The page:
Selfishness Of Jason In Medea Essay, Research Paper
Often, we can be found talking about how our friends have changed. “He/she just isn’t the same person as he/she used to be,” is a common complaint heard. Yet, have they truly changed that much, though? In Euripides’ play Medea, a good case could be made of the difference in character that occurred throughout the play. However, the depictions of Jason’s personality traits were quite consistent during his existence. He was driven by a force focused completely around one thing —- himself. In the beginning, Jason merely came to claim his throne from his uncle. He then finds that only through showing his courage can he become king. His impossible task: to obtain the Golden Fleece of Colchis. As it is consistent with his character throughout the story, Jason showed his selfishness. He banned together an army of noted heros to ultimately acquire his kingship. Though he wasn’t entirely pure in motive, he seemed moral to this point. Not caring about anything but his future, Jason began his Quest for the Golden Fleece. Facing his journey’s most certain end, Jason unrighteously wooed the love of Princess Medea, the daughter of the king of Colchis. Through trickery and manipulation, Jason coerced his princess to deceive her father and murder her brother, thus obtaining the Golden Fleece and in turn his kingship. The aftermath of his actions destroyed a family, left an empire in shambles, and corrupted a young princess all in the name of his most apparent characteristic —- selfishness. Not one of the before mentioned tragedies seemed to matter to Jason as long as he inherited his crown. Jason appeared to have changed from being moral with his battles and dealings, to being filthy with immorality. He went from merely wanting his throne to becoming a runaway train of greed running over everything in his path. Jason didn’t change, though, but he kept the same internal motive of feeling his own personal needs.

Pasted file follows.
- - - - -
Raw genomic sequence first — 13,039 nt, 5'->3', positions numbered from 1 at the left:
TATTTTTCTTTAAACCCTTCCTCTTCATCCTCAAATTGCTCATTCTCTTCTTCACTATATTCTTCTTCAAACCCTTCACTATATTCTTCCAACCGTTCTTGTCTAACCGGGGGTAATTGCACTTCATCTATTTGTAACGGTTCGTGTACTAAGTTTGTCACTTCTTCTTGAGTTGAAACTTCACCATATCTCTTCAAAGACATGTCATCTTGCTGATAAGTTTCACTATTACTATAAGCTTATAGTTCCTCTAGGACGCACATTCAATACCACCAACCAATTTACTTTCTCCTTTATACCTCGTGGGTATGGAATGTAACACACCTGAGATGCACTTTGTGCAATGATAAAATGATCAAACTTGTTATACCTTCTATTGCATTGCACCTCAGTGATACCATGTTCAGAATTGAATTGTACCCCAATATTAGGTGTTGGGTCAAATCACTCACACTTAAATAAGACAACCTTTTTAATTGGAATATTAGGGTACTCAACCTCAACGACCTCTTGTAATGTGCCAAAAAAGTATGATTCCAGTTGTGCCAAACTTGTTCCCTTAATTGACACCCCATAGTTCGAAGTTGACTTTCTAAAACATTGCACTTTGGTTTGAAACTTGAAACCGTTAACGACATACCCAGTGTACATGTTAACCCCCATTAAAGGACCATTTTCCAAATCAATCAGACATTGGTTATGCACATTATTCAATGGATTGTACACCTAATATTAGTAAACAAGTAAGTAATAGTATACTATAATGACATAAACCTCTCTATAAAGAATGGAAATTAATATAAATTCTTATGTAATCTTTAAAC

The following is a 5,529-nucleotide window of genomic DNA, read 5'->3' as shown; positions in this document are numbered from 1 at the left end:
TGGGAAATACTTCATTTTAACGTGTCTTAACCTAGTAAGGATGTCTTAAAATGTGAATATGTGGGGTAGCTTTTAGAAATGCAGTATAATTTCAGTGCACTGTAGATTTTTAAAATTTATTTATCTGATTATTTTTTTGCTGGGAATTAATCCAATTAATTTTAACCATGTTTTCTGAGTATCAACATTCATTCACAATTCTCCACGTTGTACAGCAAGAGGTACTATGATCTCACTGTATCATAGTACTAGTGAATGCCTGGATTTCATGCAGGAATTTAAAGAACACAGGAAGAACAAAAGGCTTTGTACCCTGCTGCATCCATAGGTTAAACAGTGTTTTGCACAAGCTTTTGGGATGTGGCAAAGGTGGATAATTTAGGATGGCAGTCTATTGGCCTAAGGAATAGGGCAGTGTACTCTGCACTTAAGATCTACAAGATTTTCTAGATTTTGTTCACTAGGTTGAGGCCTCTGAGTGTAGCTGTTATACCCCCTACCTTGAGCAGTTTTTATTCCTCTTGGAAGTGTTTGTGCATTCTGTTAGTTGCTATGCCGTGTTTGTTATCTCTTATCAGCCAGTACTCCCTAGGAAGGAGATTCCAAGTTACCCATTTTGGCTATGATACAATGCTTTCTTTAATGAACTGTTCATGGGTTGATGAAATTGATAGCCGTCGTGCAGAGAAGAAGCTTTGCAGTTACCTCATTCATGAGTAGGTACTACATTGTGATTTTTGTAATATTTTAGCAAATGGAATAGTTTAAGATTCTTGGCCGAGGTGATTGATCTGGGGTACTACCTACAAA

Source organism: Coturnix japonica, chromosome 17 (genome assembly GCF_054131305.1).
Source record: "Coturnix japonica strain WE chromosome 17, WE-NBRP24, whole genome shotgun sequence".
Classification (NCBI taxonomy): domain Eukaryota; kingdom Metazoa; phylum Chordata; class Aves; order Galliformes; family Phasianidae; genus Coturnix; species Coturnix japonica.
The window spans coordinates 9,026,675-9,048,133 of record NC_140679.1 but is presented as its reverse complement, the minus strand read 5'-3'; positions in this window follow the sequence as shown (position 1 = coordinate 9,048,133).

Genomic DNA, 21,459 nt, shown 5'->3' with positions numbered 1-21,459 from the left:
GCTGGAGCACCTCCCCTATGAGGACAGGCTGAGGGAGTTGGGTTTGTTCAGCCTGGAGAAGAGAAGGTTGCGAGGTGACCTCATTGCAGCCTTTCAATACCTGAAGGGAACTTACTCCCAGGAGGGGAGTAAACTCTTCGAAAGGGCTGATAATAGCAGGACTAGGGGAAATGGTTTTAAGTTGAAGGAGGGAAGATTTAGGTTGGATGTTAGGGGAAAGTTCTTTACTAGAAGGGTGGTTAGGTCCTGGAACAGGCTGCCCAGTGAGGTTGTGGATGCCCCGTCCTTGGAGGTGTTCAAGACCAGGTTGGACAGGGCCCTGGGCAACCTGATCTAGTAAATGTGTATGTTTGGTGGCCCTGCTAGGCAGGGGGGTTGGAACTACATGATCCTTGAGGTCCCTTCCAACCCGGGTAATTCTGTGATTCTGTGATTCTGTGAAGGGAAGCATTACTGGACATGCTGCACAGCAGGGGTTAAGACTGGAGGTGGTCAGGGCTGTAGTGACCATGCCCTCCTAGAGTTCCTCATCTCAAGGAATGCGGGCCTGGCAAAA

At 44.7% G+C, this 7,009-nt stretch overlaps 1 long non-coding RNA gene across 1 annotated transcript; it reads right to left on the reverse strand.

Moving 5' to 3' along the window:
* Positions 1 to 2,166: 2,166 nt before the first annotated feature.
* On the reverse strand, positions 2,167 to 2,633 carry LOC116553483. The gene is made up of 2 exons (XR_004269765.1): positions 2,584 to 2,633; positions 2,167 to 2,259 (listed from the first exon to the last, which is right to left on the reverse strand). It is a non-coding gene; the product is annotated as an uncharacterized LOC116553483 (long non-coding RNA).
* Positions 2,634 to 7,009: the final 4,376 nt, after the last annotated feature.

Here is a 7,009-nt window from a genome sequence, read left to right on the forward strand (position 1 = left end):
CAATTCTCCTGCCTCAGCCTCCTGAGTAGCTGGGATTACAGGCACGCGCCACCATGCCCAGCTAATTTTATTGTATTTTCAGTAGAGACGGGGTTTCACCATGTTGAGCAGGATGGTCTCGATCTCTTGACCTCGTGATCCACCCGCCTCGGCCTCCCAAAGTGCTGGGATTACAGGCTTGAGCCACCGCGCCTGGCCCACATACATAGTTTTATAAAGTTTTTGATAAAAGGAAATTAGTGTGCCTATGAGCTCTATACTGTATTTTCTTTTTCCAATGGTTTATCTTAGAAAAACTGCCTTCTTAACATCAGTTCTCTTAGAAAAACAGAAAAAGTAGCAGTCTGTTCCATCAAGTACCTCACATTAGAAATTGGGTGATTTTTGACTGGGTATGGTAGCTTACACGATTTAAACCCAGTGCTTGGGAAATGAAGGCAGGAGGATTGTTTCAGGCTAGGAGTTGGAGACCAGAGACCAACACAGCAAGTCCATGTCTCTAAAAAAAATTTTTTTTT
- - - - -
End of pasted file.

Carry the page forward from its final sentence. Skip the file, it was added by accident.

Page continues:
Jason and Medea continued their journey as they escaped to Corinth. They seemed to have been leading a more normal life, having two children. But Jason again let his true self shine through like the sun as he left Medea to marry another woman. Once more, he sent a family to shambles because of his own personal needs. In this case, the only things that appeared to have changed were Jason’s outward motives. Rather than doing anything for money and power, he ruined a marriage and ultimately sacrificed his entire family for love. As noble and chivalric as this may sound, the basis remained his selfishness. He not once showed remorse for anyone hurt by his actions. Medea, of course, felt betrayed by Jason. In revenge, she sends poisoned garments to his new wife and thus killing her and her father. One might think that Jason would feel remorse or a trace of responsibility for this. One would also think that he would feel sad as well. However Jason not only felt no remorse, but it seemed as though Jason felt nothing at all regarding this tragic event. Once again this showed who he cared most about in his life. Finally, Medea kills her and Jason’s two children, and Jason, at last, showed a bit of emotion. However it wasn’t remorse nor sorrow (two unselfish emotions), but he displayed true vengeful anger. He selfishly demanded justice from the gods and cursed them for not complying, as Medea flies away in victory. Jason’s actions differed, throughout the play, in outward motive and in intensity. Deep down, though, lived inside him the monster of selfishness and it dictated all of his actions. In the end this monster tragically destroyed two kingdoms, two families, and countless lives that all could have otherwise been saved. Nobody, regardless of what they think of themselves, is worth that.